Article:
23
Fri, Jun

Conscience is a gift from God, not a license to excess

Layman's Minute
Typography

By Ted Furlow

Narcissism - (noun), definition: whatever you want it to be.  

 This cute, seemingly millennial, tidbit comes from Jef Mallett’s satirical cartoon strip Frazz.  When I read it the other day, the thought occurred to me that Mallett may have had something bigger in mind.

 Contemporary narcissism has inured us to the excesses of life, and if I thought that the collective insanity of the current political year is not proof enough, I listened to a recent NPR program during the morning drive time about legalizing the industry of prostitution that confirmed the worst.   It would have been an amusing dialogue about carnal delights, if it were not so outrageously on the outer fringe of civil rights.  To have such a pseudo discussion on Nation Public Radio - undoubtedly to be defended by First Amendment devotees - seems morally implausible.  

 To those who would say that an open dialogue about this “sensitive topic” is the essence of a free society, I would point out that a dialogue about this “common topic” is just a bad argument with its hair combed.  As a Catholic, I try to see my world in the context a different set of values than “whatever I want it to be.”  In the modern juxtaposition of arguments for the “rights of free will” and the “rights of conscience,” maintaining true values is the ongoing challenge of these  competing principles.  

 In 1875, Blessed John Henry Newman wrote a lengthy document in response to severe criticism of the Church by then Prime Minister, Mr. W.E. Gladstone.  Gladstone had questioned the role of Catholics who, after Vatican I, were thought to be too tied by moral conscience to the rule of the Pope to be loyal British subjects.  In the response, Newman differentiated between the ideals of the “rights of free will” and the “rights of conscience.”  Conscience, he explained, is “the divine reasoning of God, commanding the observance of, and forbidding the disturbance of, the natural order of things.  Conscience is planted within us before we have knowledge; it is a constituent element of our mind, an internal witness of both the existence and the law of God.”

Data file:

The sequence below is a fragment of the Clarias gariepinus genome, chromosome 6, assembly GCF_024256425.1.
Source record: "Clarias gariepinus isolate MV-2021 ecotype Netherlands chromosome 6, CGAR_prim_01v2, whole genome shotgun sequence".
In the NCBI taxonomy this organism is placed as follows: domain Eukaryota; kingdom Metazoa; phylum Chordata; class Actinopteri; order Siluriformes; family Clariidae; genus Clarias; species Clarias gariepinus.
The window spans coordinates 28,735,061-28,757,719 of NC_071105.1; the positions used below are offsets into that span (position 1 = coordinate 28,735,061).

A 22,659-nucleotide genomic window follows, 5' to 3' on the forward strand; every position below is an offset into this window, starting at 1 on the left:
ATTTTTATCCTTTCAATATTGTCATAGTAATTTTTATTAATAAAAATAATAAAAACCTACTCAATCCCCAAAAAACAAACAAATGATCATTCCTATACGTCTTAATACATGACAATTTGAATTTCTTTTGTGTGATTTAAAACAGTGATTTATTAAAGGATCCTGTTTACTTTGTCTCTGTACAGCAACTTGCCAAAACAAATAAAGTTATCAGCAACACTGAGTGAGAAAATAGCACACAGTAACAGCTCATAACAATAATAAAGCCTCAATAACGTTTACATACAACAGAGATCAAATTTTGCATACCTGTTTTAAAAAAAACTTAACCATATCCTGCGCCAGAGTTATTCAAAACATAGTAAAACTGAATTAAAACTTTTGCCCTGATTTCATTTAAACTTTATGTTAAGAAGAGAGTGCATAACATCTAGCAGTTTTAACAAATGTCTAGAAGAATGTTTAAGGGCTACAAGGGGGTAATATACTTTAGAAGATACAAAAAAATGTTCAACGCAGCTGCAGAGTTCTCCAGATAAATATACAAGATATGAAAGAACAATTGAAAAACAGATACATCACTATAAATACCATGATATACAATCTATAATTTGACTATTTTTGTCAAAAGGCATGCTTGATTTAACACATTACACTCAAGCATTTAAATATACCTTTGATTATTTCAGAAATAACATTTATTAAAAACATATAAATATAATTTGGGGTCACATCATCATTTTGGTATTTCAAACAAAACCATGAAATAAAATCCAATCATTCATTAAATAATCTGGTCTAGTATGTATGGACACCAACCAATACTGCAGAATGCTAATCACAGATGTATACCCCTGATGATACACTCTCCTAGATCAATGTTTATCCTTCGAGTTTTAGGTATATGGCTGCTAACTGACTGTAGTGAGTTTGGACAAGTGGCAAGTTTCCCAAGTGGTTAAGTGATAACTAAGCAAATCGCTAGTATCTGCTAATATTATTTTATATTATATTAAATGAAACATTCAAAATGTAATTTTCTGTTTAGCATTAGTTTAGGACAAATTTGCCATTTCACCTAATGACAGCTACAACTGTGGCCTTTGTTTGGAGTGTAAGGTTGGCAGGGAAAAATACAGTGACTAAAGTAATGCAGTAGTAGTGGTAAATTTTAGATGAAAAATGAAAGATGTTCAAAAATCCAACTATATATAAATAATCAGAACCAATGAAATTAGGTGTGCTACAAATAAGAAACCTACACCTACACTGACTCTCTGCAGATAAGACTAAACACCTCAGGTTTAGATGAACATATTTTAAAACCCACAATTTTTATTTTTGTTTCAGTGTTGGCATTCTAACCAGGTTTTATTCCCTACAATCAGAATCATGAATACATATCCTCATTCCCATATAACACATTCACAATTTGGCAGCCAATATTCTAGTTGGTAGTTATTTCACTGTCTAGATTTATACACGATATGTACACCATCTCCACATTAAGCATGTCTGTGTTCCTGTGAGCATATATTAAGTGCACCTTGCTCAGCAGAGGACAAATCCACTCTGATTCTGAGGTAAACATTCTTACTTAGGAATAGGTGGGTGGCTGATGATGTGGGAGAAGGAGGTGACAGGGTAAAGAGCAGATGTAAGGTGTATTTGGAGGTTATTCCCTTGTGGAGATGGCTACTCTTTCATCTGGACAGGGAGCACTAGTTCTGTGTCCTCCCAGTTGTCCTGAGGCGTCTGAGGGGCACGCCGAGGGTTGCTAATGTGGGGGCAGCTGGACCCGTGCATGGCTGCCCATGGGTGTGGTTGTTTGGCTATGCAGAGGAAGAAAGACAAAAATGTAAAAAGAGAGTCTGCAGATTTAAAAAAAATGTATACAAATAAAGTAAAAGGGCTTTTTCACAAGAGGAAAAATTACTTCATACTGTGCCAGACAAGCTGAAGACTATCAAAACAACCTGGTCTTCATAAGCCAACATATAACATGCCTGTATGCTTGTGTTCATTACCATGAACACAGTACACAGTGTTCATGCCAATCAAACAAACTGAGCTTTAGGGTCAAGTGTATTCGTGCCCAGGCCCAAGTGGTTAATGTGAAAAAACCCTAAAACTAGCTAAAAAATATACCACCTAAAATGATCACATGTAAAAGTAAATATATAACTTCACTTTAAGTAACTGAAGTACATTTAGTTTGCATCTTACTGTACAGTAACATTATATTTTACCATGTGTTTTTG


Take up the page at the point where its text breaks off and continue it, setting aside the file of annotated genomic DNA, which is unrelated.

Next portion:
Newman held that the rule and the measure of conscience is neither utilitarian, nor expedient.  Nor is it the happiness of the greatest number, nor the convenience of government, nor the legislation of State, nor even common order.  Conscience instead is a stern witness in our lives, giving us rights as well as duties to choose wisely.

 This view of conscience is very different from that shaped in today’s society by media and public opinion.  Newman believed conscience to be the voice of God, whereas the modern error of the narcissist is to think of it as a creation of man.  It is not the right to think, speak, write and act according to our own judgment or whim, without any thought of God, because there is no moral boundary if the demand is for the individual to do whatever it wants.  In narcissism the stern witness of the “right of conscience” is replaced by a fake, the “right of free will.”

 Newman noted that Catholics, as Gladstone mistakenly feared, are not bound to the Pope’s personal character, but to his formal teaching.  His role as the champion of moral teaching and of conscience is his reason to be, and we are called to respect the wisdom of the Magisterium as he presents it.  However, if in the normal course of being Catholic we find ourselves opposed to the authority of the Pope - because “the Pope Says so” may not always be a compelling argument - let it be based not on the illusion of free will, but on a genuine and prayerful conscience properly formed through God’s grace and the Church’s wisdom.


Ted Furlow is the Director of Pastoral Planning in the Diocese of San Bernardino.